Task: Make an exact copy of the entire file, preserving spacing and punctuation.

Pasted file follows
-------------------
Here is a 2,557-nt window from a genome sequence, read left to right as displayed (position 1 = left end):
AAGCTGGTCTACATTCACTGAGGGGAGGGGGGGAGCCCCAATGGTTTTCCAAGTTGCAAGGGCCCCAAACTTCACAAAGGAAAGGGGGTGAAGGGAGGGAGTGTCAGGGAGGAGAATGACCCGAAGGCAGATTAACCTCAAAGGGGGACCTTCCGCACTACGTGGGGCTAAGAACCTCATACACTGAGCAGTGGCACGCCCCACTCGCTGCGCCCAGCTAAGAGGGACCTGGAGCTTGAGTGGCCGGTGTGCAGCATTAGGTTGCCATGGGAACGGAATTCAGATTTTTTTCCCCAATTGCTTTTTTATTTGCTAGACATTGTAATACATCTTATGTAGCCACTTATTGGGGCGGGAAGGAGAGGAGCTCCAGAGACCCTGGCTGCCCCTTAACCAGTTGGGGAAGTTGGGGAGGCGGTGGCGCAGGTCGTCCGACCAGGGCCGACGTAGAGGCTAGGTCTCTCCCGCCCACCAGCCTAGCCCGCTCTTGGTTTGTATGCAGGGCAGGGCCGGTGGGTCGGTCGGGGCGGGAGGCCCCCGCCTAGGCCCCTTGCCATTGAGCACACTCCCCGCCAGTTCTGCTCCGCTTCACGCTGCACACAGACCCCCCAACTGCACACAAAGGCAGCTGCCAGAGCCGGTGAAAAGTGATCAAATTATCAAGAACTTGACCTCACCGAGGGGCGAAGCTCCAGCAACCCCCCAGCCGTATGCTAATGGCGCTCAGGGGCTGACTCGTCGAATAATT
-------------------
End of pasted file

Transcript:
Here is a 2,557-nt window from a genome sequence, read left to right as displayed (position 1 = left end):
AAGCTGGTCTACATTCACTGAGGGGAGGGGGGGAGCCCCAATGGTTTTCCAAGTTGCAAGGGCCCCAAACTTCACAAAGGAAAGGGGGTGAAGGGAGGGAGTGTCAGGGAGGAGAATGACCCGAAGGCAGATTAACCTCAAAGGGGGACCTTCCGCACTACGTGGGGCTAAGAACCTCATACACTGAGCAGTGGCACGCCCCACTCGCTGCGCCCAGCTAAGAGGGACCTGGAGCTTGAGTGGCCGGTGTGCAGCATTAGGTTGCCATGGGAACGGAATTCAGATTTTTTTCCCCAATTGCTTTTTTATTTGCTAGACATTGTAATACATCTTATGTAGCCACTTATTGGGGCGGGAAGGAGAGGAGCTCCAGAGACCCTGGCTGCCCCTTAACCAGTTGGGGAAGTTGGGGAGGCGGTGGCGCAGGTCGTCCGACCAGGGCCGACGTAGAGGCTAGGTCTCTCCCGCCCACCAGCCTAGCCCGCTCTTGGTTTGTATGCAGGGCAGGGCCGGTGGGTCGGTCGGGGCGGGAGGCCCCCGCCTAGGCCCCTTGCCATTGAGCACACTCCCCGCCAGTTCTGCTCCGCTTCACGCTGCACACAGACCCCCCAACTGCACACAAAGGCAGCTGCCAGAGCCGGTGAAAAGTGATCAAATTATCAAGAACTTGACCTCACCGAGGGGCGAAGCTCCAGCAACCCCCCAGCCGTATGCTAATGGCGCTCAGGGGCTGACTCGTCGAATAATT